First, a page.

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Asia

China's Schoolchildren Want to Help the World

10.5 million Chinese teenagers are taking part in central university entrance exams right now in China. But there are only six million places. The pressure is immense. Some Chinese students do nothing but study the whole year round for these exams. But the Sichuan earthquake seems to have changed things about the way young Chinese consider the future. At least the young Chinese schoolchildren at a school in northern China, whose education is partly financed by a German NGO.

The relief efforts after the Chinese earthquake have inspired schoolchildren to become aidworkers or soldiers

The relief efforts after the Chinese earthquake have inspired schoolchildren to become aidworkers or soldiers

They have bitterly poor origins but their futures are bright. The 16 and 17-year-old students from Middle School Number One in Rizhao in northern China are getting ready to sit their exams next year.

Their future plans have been reshaped by the earthquake and its shattering consequences.

Ren Na says that her “dream is to become a voluntary helper and to contribute to peace in the world. The whole world was worried about the victims of the earthquake in Sichuan. I am grateful to our friends for that. We are all at home on the earth and it is our responsibility to make the greater family happier, when it needs help.”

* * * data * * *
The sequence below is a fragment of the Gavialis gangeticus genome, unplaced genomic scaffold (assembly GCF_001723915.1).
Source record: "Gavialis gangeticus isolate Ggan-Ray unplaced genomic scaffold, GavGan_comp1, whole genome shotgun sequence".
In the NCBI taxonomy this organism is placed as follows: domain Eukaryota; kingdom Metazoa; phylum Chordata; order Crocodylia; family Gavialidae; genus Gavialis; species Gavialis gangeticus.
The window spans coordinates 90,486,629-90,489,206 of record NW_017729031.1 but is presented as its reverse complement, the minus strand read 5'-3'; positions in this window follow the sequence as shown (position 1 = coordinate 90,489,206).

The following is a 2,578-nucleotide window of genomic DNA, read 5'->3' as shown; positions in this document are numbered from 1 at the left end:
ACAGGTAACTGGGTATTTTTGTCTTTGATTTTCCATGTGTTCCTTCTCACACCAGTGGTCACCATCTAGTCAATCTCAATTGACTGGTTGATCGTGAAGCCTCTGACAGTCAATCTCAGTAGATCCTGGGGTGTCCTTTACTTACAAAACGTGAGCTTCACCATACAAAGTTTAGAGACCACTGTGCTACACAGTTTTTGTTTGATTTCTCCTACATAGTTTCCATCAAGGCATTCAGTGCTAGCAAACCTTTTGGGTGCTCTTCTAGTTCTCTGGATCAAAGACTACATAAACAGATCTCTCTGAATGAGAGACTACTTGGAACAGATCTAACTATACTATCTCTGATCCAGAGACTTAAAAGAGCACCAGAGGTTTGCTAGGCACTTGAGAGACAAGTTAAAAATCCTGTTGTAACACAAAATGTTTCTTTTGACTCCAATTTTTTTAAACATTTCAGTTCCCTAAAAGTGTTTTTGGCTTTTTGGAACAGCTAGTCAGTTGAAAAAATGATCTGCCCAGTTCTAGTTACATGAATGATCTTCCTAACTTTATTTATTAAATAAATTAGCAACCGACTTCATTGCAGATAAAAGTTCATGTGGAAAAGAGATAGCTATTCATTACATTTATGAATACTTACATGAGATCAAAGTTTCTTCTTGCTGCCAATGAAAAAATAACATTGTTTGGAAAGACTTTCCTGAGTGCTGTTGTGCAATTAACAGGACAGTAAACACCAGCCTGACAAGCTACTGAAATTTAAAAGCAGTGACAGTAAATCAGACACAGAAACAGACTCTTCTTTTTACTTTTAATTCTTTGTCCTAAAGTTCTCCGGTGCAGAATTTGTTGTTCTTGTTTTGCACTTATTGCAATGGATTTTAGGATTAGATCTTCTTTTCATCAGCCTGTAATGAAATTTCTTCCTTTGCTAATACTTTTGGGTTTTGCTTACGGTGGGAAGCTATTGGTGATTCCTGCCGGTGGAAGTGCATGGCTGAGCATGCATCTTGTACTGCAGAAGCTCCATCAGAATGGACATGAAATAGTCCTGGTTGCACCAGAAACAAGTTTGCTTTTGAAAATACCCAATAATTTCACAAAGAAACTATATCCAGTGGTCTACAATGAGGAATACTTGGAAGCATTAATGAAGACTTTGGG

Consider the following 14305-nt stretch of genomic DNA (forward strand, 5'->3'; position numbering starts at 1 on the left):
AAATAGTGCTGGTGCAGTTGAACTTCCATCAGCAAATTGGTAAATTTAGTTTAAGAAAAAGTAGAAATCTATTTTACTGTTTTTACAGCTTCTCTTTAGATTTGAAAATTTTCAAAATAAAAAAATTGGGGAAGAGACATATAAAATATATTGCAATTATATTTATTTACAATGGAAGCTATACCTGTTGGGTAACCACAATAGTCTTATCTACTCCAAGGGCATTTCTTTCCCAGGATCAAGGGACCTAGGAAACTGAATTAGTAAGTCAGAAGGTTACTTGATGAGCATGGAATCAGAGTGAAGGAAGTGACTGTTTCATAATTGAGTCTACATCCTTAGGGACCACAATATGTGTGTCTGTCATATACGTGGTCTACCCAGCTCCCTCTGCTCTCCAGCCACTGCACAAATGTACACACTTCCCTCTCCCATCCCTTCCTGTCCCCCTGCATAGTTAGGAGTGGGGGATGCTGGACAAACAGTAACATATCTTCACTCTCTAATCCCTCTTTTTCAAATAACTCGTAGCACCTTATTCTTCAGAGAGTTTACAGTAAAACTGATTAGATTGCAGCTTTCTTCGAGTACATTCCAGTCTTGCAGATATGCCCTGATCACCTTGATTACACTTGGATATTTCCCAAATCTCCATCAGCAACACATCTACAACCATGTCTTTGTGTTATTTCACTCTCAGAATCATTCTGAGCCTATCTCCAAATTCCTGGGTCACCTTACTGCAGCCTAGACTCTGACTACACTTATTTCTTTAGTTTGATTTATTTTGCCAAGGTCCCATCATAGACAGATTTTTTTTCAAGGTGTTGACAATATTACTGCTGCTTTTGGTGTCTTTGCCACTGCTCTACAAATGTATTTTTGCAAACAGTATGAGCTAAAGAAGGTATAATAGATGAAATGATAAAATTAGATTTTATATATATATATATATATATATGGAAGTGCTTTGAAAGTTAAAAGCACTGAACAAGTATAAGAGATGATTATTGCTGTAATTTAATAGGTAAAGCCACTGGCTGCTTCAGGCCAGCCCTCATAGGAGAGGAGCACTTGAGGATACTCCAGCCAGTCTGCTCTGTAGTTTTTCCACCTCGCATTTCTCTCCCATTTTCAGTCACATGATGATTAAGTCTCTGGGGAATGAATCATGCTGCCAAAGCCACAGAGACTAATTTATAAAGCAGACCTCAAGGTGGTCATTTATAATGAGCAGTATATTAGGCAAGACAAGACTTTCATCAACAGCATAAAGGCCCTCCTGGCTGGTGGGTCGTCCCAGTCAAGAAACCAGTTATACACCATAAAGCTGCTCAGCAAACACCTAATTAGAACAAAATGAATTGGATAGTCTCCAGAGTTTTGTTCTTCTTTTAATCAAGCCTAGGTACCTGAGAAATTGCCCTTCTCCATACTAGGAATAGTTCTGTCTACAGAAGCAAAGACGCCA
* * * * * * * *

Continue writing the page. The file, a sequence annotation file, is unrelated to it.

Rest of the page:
Helping to change the world

Helping is the broad theme of most of the 34 teenagers whose schooling is financed by the Baden Baden-based NGO “Hope,” even if they want to study economics.

"I am dreaming of becoming a businessman like Bill Gates,“ says one boy. “I want to support my family and other people.”

One girl voices her dream: “I want to become very rich in order to help other poor people -- especially in China’s southwest. The people there are much poorer than we are and I would like to do something against that. There are also the Africans, who need even more help.“

Doctor, teacher, soldier

The number one dream profession seems to be doctor, followed closely by teacher and politician (“to strengthen the country”). Soldier is also quite high on the list.

"I have always wanted to be a soldier,” says Yi Zedong “Have you heard about the earthquake in Wenchuan in the south of China? The first people on the scene were soldiers. Soldiers can be compared to fish with the people being the water. Many think like me in China -- in my class too. Even girls want to go into the army. Even if the life of a soldier is very strict and gruelling, I think this experience is important.”

Only one schoolchild wants to be a lawyer, and Zhuan Lei is the only one of 34 who dreams of going into journalism. "I once read an article about a famous reporter whom I have revered ever since. Then there was the Wenchuan earthquake. I saw that there were many journalists reporting from the catastrophe zone. I thought: ‘If I become a reporter, I’ll also be the first one at the front’. And I still want to go to the front whether it’s dangerous or not -- I want to report in order to help people.“

  • Date 09.06.2008
  • Author DW Staff (act) 09/06/08
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  • Permalink http://p.dw.com/p/LsM0
  • Date 09.06.2008
  • Author DW Staff (act) 09/06/08
  • Print Print this page
  • Permalink http://p.dw.com/p/LsM0